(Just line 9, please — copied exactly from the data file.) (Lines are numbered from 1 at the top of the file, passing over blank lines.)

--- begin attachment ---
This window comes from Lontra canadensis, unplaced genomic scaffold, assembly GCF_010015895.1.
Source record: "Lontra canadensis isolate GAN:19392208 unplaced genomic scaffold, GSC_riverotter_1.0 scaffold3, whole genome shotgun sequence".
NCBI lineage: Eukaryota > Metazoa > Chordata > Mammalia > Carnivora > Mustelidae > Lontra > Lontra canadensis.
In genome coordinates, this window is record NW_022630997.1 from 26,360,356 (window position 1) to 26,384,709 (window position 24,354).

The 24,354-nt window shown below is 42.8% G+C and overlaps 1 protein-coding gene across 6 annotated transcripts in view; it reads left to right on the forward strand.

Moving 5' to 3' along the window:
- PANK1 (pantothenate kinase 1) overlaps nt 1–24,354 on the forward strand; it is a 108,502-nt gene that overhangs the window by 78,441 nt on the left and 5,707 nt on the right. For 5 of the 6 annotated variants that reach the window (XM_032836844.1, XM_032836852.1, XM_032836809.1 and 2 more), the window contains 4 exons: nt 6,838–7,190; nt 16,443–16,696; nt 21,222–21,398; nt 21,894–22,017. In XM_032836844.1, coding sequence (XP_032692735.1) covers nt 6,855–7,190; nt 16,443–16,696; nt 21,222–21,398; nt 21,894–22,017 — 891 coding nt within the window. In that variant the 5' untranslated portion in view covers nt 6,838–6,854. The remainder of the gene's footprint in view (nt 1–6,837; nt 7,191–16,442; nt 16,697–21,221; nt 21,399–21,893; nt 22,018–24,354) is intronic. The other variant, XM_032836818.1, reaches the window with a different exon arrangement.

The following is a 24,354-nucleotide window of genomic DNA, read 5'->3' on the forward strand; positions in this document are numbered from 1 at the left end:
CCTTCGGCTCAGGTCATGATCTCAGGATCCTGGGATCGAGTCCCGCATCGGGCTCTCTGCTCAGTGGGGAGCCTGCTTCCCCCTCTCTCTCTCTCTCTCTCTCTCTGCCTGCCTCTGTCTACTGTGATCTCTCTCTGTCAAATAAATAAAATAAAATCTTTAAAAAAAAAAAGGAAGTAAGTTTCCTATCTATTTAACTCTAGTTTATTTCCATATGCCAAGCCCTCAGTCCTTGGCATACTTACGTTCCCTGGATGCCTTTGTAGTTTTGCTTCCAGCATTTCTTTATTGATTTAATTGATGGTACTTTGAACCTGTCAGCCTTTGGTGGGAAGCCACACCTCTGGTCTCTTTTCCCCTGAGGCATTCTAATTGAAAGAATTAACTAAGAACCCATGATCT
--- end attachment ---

CCTTCGGCTCAGGTCATGATCTCAGGATCCTGGGATCGAGTCCCGCATCGGGCTCTCTGCTCAGTGGGGAGCCTGCTTCCCCCTCTCTCTCTCTCTCTCTCTCTCTGCCTGCCTCTGTCTACTGTGATCTCTCTCTGTCAAATAAATAAAATAAAATCTTTAAAAAAAAAAAGGAAGTAAGTTTCCTATCTATTTAACTCTAGTTTATTTCCATATGCCAAGCCCTCAGTCCTTGGCATACTTACGTTCCCTGGATGCCTTTGTAGTTTTGCTTCCAGCATTTCTTTATTGATTTAATTGATGGTACTTTGAACCTGTCAGCCTTTGGTGGGAAGCCACACCTCTGGTCTCTTTTCCCCTGAGGCATTCTAATTGAAAGAATTAACTAAGAACCCATGATCT